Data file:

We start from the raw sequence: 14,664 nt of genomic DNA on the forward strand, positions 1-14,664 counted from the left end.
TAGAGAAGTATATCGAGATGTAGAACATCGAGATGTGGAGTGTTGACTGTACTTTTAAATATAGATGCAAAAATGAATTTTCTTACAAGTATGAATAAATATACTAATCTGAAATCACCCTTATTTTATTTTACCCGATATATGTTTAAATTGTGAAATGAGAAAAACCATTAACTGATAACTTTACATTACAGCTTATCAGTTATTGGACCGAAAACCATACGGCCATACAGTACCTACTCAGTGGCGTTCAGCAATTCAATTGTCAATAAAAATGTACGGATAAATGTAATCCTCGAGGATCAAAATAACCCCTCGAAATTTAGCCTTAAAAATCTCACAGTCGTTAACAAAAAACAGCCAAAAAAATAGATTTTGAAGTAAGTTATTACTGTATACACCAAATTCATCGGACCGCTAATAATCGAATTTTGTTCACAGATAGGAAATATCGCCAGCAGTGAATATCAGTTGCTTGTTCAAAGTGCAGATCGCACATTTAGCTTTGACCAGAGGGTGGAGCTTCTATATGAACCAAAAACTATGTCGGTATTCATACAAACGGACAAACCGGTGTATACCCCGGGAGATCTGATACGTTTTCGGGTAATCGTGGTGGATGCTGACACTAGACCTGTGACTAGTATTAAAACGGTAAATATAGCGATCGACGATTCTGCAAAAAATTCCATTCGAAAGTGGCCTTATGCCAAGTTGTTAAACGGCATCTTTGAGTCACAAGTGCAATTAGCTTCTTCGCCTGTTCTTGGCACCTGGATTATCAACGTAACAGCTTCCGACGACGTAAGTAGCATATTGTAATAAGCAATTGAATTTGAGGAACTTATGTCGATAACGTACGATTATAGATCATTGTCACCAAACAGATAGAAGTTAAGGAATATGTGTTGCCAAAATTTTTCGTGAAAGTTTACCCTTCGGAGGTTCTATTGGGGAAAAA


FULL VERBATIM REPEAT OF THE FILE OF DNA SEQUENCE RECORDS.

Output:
We start from the raw sequence: 14,664 nt of genomic DNA on the forward strand, positions 1-14,664 counted from the left end.
TAGAGAAGTATATCGAGATGTAGAACATCGAGATGTGGAGTGTTGACTGTACTTTTAAATATAGATGCAAAAATGAATTTTCTTACAAGTATGAATAAATATACTAATCTGAAATCACCCTTATTTTATTTTACCCGATATATGTTTAAATTGTGAAATGAGAAAAACCATTAACTGATAACTTTACATTACAGCTTATCAGTTATTGGACCGAAAACCATACGGCCATACAGTACCTACTCAGTGGCGTTCAGCAATTCAATTGTCAATAAAAATGTACGGATAAATGTAATCCTCGAGGATCAAAATAACCCCTCGAAATTTAGCCTTAAAAATCTCACAGTCGTTAACAAAAAACAGCCAAAAAAATAGATTTTGAAGTAAGTTATTACTGTATACACCAAATTCATCGGACCGCTAATAATCGAATTTTGTTCACAGATAGGAAATATCGCCAGCAGTGAATATCAGTTGCTTGTTCAAAGTGCAGATCGCACATTTAGCTTTGACCAGAGGGTGGAGCTTCTATATGAACCAAAAACTATGTCGGTATTCATACAAACGGACAAACCGGTGTATACCCCGGGAGATCTGATACGTTTTCGGGTAATCGTGGTGGATGCTGACACTAGACCTGTGACTAGTATTAAAACGGTAAATATAGCGATCGACGATTCTGCAAAAAATTCCATTCGAAAGTGGCCTTATGCCAAGTTGTTAAACGGCATCTTTGAGTCACAAGTGCAATTAGCTTCTTCGCCTGTTCTTGGCACCTGGATTATCAACGTAACAGCTTCCGACGACGTAAGTAGCATATTGTAATAAGCAATTGAATTTGAGGAACTTATGTCGATAACGTACGATTATAGATCATTGTCACCAAACAGATAGAAGTTAAGGAATATGTGTTGCCAAAATTTTTCGTGAAAGTTTACCCTTCGGAGGTTCTATTGGGGAAAAA